I used to want everything in the world, lots of it, and all at once.
I longed to watch all of the movies ever made, and binge-watch tv shows endlessly. (Sidenote: am I the only person that gets overwhelmed at the onslaught of Netflix’s selections? Does this choice paralysis make you end up watching…. nothing?) I had lists and lists and Google Docs of all of the books that I MUST read before I die from millions of different people in order to reach prime intellect and have a top-notch vocabulary. All of the restaurants I needed to try and recipes I HAD to make and cakes and pies and cookies and people to see and this to do and experience plus all of the cities and places I needed to travel and cultures I needed to be exposed to because it’s obviously integral for my development as a human and the only way that one can live a full life. When I accomplished all I needed to, I could sit on my death bed knowing I did and experienced and read and ate and painted and went to everything I wanted to in the world. All at the same time. Check, check. Aaaaaaaaaaaaaaaaah!
Chaos. Barrage of choice. A non-stop urgency to live characterized my life. Right now and always and forever.
I flew out of my body and first, diagnosed myself as just a little insane. This intensity was ferocious, and instead of actually sitting and enjoying each of these (albeit, awesome) activities, taking pleasure in the nuances and unexpected crevices of fun that encompass what it means to truly be alive, thoughts of the need to fit in more consumed me. What could be next? What could I add to this bucket list?
I stopped the self-inflicted pressure of living, listened to some John Legend, and slowed it down. Mary Oliver has this quote, ““Tell me, what is it you plan to do with your one wild and precious life?”. It got me thinking, if I continue to behave in this way I’m going to be the old woman that lives in, no, not a shoe but office depot because of all of the supplies I need to record what I want to do.
Instead I started to do much less, but I decided to actually be present. I would be driving in my car listening to a song that makes me sing opera-style (I hope you get to drive next to me one day – now THAT is an experience) and I would look around and literally feel like I was in a movie, but it was way better, because hello? it’s real. I began listening and noticing more in people’s presence, in their vibes, in their smells. I started feeling each step I took, how different grounds feel, how my restricted toes wiggled in my cooking clogs, how mushy people felt when I hugged them, to their smiles, to my one-of-a-kind laugh. I reveled in simplicity, squeezing all of the juice I could from each lone experience. In the kitchen, I now identified cooking with honest ingredients, utilizing every bit of the ones I had on hand.
These roasted tomatoes came into my life after my mom, good-recipe-hoarder extraordinaire (I had to get it from somewhere, right?) made them repeatedly and I ate them all. This particular recipe is one of hers that actually can turn out the same way she does it, because we all know that food cooked by moms is not the same as food cooked by their offsprings. It’s just tomatoes, shallots, balsamic, garlic, oil, and salt. You’re probably thinking right, whatevs. Not something I wanna experience, I have way too many recipes to cook.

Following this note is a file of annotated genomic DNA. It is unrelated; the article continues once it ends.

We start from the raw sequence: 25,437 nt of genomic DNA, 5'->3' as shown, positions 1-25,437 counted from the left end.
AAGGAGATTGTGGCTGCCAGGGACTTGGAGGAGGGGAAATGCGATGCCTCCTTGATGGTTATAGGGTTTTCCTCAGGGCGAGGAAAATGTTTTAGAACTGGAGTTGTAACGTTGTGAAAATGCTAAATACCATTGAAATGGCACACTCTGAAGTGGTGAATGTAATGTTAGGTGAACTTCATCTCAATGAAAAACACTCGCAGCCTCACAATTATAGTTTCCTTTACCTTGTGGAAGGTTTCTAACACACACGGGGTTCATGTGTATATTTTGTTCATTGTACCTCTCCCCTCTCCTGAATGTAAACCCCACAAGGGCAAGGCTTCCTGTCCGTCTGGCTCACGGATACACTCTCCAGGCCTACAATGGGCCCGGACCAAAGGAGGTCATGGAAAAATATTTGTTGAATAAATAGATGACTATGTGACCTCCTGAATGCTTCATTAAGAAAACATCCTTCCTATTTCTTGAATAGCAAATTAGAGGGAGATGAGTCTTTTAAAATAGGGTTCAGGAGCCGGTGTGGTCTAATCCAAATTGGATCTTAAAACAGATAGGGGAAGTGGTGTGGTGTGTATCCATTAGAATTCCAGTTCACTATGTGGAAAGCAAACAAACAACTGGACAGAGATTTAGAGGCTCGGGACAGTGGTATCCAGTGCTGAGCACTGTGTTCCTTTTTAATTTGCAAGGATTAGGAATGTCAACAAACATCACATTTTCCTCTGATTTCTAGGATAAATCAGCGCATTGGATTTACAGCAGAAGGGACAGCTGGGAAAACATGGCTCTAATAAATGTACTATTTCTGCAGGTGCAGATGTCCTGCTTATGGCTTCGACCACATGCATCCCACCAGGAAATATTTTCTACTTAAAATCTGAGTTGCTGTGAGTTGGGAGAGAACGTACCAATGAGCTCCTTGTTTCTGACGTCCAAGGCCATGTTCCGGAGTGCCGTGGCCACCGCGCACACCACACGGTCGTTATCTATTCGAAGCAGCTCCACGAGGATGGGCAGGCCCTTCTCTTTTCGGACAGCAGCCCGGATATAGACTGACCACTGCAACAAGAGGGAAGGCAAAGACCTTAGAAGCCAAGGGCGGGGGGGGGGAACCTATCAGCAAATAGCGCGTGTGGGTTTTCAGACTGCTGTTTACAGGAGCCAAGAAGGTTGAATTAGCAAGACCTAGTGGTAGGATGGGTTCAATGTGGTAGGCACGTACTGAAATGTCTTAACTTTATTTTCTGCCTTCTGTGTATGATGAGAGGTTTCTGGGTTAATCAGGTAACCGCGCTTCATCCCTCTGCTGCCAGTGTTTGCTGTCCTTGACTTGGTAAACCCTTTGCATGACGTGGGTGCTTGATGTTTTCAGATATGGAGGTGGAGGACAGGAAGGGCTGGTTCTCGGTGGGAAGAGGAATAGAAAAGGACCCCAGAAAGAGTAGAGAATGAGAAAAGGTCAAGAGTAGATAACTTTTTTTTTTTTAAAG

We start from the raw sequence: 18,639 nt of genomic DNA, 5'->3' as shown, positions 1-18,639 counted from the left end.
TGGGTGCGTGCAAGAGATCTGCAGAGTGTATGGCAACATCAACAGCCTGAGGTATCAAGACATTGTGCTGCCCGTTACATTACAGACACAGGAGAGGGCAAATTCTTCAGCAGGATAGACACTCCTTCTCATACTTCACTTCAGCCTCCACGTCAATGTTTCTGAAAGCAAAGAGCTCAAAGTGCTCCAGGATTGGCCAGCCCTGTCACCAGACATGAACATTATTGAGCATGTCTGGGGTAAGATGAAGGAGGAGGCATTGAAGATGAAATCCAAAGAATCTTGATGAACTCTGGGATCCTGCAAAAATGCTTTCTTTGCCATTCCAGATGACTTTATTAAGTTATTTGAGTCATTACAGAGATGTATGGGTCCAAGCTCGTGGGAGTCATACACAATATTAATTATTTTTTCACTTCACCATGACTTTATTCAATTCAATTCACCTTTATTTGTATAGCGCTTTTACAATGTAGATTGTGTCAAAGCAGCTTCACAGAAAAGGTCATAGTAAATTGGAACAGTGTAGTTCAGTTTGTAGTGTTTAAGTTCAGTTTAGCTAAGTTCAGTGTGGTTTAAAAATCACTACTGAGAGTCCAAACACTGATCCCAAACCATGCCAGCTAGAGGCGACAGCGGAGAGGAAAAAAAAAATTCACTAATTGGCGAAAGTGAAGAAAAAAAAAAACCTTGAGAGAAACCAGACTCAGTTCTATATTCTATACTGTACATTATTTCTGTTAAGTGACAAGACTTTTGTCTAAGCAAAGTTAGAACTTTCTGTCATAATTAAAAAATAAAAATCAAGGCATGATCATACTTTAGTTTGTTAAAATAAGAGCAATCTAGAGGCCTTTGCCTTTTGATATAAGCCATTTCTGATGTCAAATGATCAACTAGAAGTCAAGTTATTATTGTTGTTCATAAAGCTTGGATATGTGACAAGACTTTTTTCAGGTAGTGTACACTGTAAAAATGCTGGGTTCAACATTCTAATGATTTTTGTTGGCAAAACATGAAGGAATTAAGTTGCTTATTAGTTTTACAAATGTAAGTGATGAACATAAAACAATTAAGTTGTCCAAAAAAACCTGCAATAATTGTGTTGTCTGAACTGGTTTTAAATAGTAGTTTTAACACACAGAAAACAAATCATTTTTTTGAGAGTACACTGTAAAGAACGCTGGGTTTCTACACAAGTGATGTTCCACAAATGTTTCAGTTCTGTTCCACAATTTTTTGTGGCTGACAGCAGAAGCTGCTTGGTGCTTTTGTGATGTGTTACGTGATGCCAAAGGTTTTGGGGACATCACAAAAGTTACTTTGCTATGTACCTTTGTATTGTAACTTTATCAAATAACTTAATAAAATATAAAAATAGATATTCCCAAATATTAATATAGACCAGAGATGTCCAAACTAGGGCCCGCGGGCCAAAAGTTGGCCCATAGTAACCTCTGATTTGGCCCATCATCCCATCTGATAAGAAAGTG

But, these tomatoes go through a metamorphosis in the oven. These few ingredients, time, and heat, give birth to a food baby so complex that it’s hard to pinpoint exactly what it tastes like. Pungently sweet? With a smack of acid? This baby flavor-screams in your mouth, and will render you aghast with how good it is. Promise.
In the same way, we can take what’s in front of us, go slow, and fully soak in just that. To be content what we have. To spend time with those we love. To accept the fact that there isn’t enough time in this universe to do everything. To be truly okay with that fact. To then choose to live instead. To not measure worthiness of our time on this planet to our experiences or our accomplishments or how savvy we are to fitting it all in. To not be perfect. To realize, in the end, that we don’t need much at all.
Note: these keep very well and can go on almost anything. I eat them on salads, with tuna, in omelets (!), with yogurt, in a sandwich. They are a perfect condiment.
2 pints cherry tomatoes, halved
2 shallots, minced
1 clove garlic, minced
1-2 tablespoons balsamic vinegar
2 tablespoons olive oil
Freshly ground pepper
Pinch of red pepper flakes
Set your oven at 400 degrees.
In a large bowl or directly on your baking sheet if you’re lazy (me), toss the tomatoes, shallots, garlic, balsamic, and olive oil together, until the everything is nicely coated. Add salt, pepper, and red pepper flakes to taste. Toss again.
Spread out onto a baking sheet and roast for 30-40 minutes, tossing every so often, until the tomatoes are completely soft and nicely caramelized.
We cannot make sustainable change with food, our bodies, or our surrounding habits until we honestly explore and get curious about our relationship with each of them. Mindset change is not easy, but so, so worth it.
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